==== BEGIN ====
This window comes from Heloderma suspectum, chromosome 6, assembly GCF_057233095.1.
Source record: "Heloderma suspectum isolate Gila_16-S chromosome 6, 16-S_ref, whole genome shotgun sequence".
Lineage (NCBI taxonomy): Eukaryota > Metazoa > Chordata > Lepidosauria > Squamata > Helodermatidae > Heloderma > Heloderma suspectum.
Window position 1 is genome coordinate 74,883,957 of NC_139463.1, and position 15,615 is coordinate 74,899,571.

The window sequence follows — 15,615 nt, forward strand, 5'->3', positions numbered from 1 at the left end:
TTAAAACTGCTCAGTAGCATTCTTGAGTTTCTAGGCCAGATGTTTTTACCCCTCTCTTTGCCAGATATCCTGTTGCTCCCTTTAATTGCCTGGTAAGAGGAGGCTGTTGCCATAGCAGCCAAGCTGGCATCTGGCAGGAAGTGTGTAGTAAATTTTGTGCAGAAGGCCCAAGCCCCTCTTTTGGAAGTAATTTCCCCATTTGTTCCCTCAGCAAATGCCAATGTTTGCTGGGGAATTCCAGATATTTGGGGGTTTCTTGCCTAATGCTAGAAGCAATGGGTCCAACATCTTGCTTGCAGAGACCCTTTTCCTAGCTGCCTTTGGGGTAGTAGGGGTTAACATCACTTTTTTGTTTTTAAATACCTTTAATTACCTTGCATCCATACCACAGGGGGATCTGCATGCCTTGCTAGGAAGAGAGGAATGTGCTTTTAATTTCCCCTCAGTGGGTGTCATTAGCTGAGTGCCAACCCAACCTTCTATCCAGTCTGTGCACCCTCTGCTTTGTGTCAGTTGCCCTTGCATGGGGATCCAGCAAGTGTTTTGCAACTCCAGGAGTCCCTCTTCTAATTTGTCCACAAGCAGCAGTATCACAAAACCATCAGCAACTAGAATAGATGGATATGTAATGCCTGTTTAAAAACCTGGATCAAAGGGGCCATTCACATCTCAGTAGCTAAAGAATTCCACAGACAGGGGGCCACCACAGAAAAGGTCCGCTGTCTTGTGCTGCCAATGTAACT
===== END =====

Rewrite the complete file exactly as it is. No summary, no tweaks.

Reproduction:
This window comes from Heloderma suspectum, chromosome 6, assembly GCF_057233095.1.
Source record: "Heloderma suspectum isolate Gila_16-S chromosome 6, 16-S_ref, whole genome shotgun sequence".
Lineage (NCBI taxonomy): Eukaryota > Metazoa > Chordata > Lepidosauria > Squamata > Helodermatidae > Heloderma > Heloderma suspectum.
Window position 1 is genome coordinate 74,883,957 of NC_139463.1, and position 15,615 is coordinate 74,899,571.

The window sequence follows — 15,615 nt, forward strand, 5'->3', positions numbered from 1 at the left end:
TTAAAACTGCTCAGTAGCATTCTTGAGTTTCTAGGCCAGATGTTTTTACCCCTCTCTTTGCCAGATATCCTGTTGCTCCCTTTAATTGCCTGGTAAGAGGAGGCTGTTGCCATAGCAGCCAAGCTGGCATCTGGCAGGAAGTGTGTAGTAAATTTTGTGCAGAAGGCCCAAGCCCCTCTTTTGGAAGTAATTTCCCCATTTGTTCCCTCAGCAAATGCCAATGTTTGCTGGGGAATTCCAGATATTTGGGGGTTTCTTGCCTAATGCTAGAAGCAATGGGTCCAACATCTTGCTTGCAGAGACCCTTTTCCTAGCTGCCTTTGGGGTAGTAGGGGTTAACATCACTTTTTTGTTTTTAAATACCTTTAATTACCTTGCATCCATACCACAGGGGGATCTGCATGCCTTGCTAGGAAGAGAGGAATGTGCTTTTAATTTCCCCTCAGTGGGTGTCATTAGCTGAGTGCCAACCCAACCTTCTATCCAGTCTGTGCACCCTCTGCTTTGTGTCAGTTGCCCTTGCATGGGGATCCAGCAAGTGTTTTGCAACTCCAGGAGTCCCTCTTCTAATTTGTCCACAAGCAGCAGTATCACAAAACCATCAGCAACTAGAATAGATGGATATGTAATGCCTGTTTAAAAACCTGGATCAAAGGGGCCATTCACATCTCAGTAGCTAAAGAATTCCACAGACAGGGGGCCACCACAGAAAAGGTCCGCTGTCTTGTGCTGCCAATGTAACT